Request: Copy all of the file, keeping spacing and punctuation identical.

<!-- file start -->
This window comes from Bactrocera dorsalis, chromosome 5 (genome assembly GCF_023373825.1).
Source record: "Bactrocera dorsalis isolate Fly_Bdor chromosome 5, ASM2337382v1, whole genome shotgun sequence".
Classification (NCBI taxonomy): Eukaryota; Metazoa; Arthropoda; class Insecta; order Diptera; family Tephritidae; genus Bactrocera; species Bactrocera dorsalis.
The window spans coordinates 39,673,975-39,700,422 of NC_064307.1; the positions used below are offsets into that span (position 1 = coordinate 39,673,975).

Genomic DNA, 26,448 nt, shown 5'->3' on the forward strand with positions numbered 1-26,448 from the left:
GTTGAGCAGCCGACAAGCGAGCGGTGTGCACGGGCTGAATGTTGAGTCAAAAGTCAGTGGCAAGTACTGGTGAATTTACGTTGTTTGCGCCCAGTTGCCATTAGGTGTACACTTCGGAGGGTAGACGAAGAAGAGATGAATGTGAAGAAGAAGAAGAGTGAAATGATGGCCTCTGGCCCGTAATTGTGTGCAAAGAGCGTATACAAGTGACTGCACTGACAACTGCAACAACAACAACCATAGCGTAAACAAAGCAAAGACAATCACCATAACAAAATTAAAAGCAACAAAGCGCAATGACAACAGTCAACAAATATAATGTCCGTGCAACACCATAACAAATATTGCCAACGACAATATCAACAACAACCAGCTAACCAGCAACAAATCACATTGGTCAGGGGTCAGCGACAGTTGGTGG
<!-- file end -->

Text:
This window comes from Bactrocera dorsalis, chromosome 5 (genome assembly GCF_023373825.1).
Source record: "Bactrocera dorsalis isolate Fly_Bdor chromosome 5, ASM2337382v1, whole genome shotgun sequence".
Classification (NCBI taxonomy): Eukaryota; Metazoa; Arthropoda; class Insecta; order Diptera; family Tephritidae; genus Bactrocera; species Bactrocera dorsalis.
The window spans coordinates 39,673,975-39,700,422 of NC_064307.1; the positions used below are offsets into that span (position 1 = coordinate 39,673,975).

Genomic DNA, 26,448 nt, shown 5'->3' on the forward strand with positions numbered 1-26,448 from the left:
GTTGAGCAGCCGACAAGCGAGCGGTGTGCACGGGCTGAATGTTGAGTCAAAAGTCAGTGGCAAGTACTGGTGAATTTACGTTGTTTGCGCCCAGTTGCCATTAGGTGTACACTTCGGAGGGTAGACGAAGAAGAGATGAATGTGAAGAAGAAGAAGAGTGAAATGATGGCCTCTGGCCCGTAATTGTGTGCAAAGAGCGTATACAAGTGACTGCACTGACAACTGCAACAACAACAACCATAGCGTAAACAAAGCAAAGACAATCACCATAACAAAATTAAAAGCAACAAAGCGCAATGACAACAGTCAACAAATATAATGTCCGTGCAACACCATAACAAATATTGCCAACGACAATATCAACAACAACCAGCTAACCAGCAACAAATCACATTGGTCAGGGGTCAGCGACAGTTGGTGG